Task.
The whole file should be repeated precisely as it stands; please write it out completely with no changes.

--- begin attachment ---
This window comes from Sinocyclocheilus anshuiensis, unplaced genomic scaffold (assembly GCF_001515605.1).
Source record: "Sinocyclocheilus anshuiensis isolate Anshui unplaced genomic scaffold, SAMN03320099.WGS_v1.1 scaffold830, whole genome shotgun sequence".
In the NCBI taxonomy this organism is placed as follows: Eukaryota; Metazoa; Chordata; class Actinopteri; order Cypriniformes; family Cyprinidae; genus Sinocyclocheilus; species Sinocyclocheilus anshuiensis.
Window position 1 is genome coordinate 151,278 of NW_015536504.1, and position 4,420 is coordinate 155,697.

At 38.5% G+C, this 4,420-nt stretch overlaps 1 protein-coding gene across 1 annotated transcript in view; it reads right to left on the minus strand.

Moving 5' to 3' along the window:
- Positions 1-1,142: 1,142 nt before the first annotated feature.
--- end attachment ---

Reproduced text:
This window comes from Sinocyclocheilus anshuiensis, unplaced genomic scaffold (assembly GCF_001515605.1).
Source record: "Sinocyclocheilus anshuiensis isolate Anshui unplaced genomic scaffold, SAMN03320099.WGS_v1.1 scaffold830, whole genome shotgun sequence".
In the NCBI taxonomy this organism is placed as follows: Eukaryota; Metazoa; Chordata; class Actinopteri; order Cypriniformes; family Cyprinidae; genus Sinocyclocheilus; species Sinocyclocheilus anshuiensis.
Window position 1 is genome coordinate 151,278 of NW_015536504.1, and position 4,420 is coordinate 155,697.

At 38.5% G+C, this 4,420-nt stretch overlaps 1 protein-coding gene across 1 annotated transcript in view; it reads right to left on the minus strand.

Moving 5' to 3' along the window:
- Positions 1-1,142: 1,142 nt before the first annotated feature.